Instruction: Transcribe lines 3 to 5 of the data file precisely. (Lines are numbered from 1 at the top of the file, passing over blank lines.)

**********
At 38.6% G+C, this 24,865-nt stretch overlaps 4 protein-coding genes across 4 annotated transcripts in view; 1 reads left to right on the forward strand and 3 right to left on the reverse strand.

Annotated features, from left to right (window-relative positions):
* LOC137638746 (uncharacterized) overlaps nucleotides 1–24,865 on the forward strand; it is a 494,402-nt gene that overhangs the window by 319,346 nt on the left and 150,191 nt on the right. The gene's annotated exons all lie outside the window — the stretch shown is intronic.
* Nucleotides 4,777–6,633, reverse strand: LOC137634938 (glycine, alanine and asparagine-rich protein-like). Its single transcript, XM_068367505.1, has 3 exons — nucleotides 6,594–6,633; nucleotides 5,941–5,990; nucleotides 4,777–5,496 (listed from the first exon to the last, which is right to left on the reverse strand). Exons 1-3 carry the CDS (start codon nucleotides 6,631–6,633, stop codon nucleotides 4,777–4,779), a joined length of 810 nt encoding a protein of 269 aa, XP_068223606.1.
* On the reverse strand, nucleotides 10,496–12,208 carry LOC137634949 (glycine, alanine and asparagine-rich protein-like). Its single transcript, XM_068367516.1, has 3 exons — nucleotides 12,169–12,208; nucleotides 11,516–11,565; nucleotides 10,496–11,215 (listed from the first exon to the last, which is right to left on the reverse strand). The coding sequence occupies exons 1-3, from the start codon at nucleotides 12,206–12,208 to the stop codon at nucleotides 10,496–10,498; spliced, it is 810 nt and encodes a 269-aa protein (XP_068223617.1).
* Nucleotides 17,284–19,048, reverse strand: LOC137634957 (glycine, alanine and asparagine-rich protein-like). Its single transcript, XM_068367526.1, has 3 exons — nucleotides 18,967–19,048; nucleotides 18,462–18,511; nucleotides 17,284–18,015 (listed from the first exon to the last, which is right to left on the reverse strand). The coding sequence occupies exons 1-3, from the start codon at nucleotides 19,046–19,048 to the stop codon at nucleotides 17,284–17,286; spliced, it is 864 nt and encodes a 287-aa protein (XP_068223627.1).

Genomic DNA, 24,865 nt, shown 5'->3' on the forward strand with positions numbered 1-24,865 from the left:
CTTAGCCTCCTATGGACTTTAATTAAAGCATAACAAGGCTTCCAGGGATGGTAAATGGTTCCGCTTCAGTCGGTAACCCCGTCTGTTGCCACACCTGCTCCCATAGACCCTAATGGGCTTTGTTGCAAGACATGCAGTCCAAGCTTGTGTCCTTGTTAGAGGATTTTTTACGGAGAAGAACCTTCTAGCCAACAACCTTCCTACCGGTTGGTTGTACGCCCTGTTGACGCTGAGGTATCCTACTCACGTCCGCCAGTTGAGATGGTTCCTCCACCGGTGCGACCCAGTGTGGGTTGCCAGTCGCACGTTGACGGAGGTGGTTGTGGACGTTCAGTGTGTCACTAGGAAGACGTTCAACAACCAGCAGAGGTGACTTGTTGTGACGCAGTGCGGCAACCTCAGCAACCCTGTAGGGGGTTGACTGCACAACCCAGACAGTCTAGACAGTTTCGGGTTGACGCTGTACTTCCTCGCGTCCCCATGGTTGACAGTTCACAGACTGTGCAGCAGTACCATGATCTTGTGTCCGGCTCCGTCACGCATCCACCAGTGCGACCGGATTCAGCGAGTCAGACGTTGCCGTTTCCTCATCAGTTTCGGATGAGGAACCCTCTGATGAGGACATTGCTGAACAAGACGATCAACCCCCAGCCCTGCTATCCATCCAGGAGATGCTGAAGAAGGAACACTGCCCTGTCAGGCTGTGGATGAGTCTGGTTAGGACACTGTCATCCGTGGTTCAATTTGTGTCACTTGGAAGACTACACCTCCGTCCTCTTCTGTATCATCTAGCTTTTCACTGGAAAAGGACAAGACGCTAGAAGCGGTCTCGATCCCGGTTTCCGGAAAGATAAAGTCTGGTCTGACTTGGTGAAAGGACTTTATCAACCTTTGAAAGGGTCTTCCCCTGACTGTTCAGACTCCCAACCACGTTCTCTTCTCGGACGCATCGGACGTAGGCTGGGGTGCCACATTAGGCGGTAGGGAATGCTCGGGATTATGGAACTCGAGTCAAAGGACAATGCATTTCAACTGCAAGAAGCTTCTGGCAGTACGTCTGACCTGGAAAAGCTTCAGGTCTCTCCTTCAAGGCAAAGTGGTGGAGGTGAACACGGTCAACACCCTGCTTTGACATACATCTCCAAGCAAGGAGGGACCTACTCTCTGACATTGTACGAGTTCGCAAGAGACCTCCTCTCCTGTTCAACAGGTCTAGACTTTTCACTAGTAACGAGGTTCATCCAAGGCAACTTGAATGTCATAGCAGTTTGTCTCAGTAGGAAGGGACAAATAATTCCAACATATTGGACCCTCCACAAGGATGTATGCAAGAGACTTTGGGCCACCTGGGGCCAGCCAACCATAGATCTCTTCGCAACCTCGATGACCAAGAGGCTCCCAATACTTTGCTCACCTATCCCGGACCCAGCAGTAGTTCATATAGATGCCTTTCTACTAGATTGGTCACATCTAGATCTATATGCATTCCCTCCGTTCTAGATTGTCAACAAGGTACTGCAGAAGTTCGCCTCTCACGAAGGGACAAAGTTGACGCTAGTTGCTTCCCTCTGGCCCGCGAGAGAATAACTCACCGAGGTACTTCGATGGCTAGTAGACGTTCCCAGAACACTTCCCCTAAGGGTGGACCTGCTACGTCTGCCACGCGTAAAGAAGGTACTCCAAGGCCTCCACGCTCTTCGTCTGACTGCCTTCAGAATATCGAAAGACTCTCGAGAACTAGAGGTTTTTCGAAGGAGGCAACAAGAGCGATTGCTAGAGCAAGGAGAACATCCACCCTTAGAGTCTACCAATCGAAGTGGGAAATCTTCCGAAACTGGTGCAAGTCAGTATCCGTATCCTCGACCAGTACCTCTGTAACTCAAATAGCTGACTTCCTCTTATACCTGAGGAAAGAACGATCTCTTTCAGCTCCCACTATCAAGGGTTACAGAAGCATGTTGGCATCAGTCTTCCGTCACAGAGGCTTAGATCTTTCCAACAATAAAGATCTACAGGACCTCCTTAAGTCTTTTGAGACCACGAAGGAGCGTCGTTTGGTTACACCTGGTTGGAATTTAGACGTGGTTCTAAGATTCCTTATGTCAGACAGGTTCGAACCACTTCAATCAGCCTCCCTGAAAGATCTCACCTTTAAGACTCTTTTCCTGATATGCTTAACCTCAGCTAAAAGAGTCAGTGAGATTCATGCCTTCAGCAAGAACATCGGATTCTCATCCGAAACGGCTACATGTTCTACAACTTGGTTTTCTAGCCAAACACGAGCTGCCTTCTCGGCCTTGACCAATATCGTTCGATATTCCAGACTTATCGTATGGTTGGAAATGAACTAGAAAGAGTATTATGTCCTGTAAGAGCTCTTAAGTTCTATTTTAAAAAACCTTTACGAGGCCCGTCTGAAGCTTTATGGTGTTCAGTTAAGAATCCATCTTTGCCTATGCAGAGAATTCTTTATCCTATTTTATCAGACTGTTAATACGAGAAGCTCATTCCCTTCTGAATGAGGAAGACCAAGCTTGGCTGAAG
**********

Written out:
* LOC137638746 (uncharacterized) overlaps nucleotides 1–24,865 on the forward strand; it is a 494,402-nt gene that overhangs the window by 319,346 nt on the left and 150,191 nt on the right. The gene's annotated exons all lie outside the window — the stretch shown is intronic.
* Nucleotides 4,777–6,633, reverse strand: LOC137634938 (glycine, alanine and asparagine-rich protein-like). Its single transcript, XM_068367505.1, has 3 exons — nucleotides 6,594–6,633; nucleotides 5,941–5,990; nucleotides 4,777–5,496 (listed from the first exon to the last, which is right to left on the reverse strand). Exons 1-3 carry the CDS (start codon nucleotides 6,631–6,633, stop codon nucleotides 4,777–4,779), a joined length of 810 nt encoding a protein of 269 aa, XP_068223606.1.
* On the reverse strand, nucleotides 10,496–12,208 carry LOC137634949 (glycine, alanine and asparagine-rich protein-like). Its single transcript, XM_068367516.1, has 3 exons — nucleotides 12,169–12,208; nucleotides 11,516–11,565; nucleotides 10,496–11,215 (listed from the first exon to the last, which is right to left on the reverse strand). The coding sequence occupies exons 1-3, from the start codon at nucleotides 12,206–12,208 to the stop codon at nucleotides 10,496–10,498; spliced, it is 810 nt and encodes a 269-aa protein (XP_068223617.1).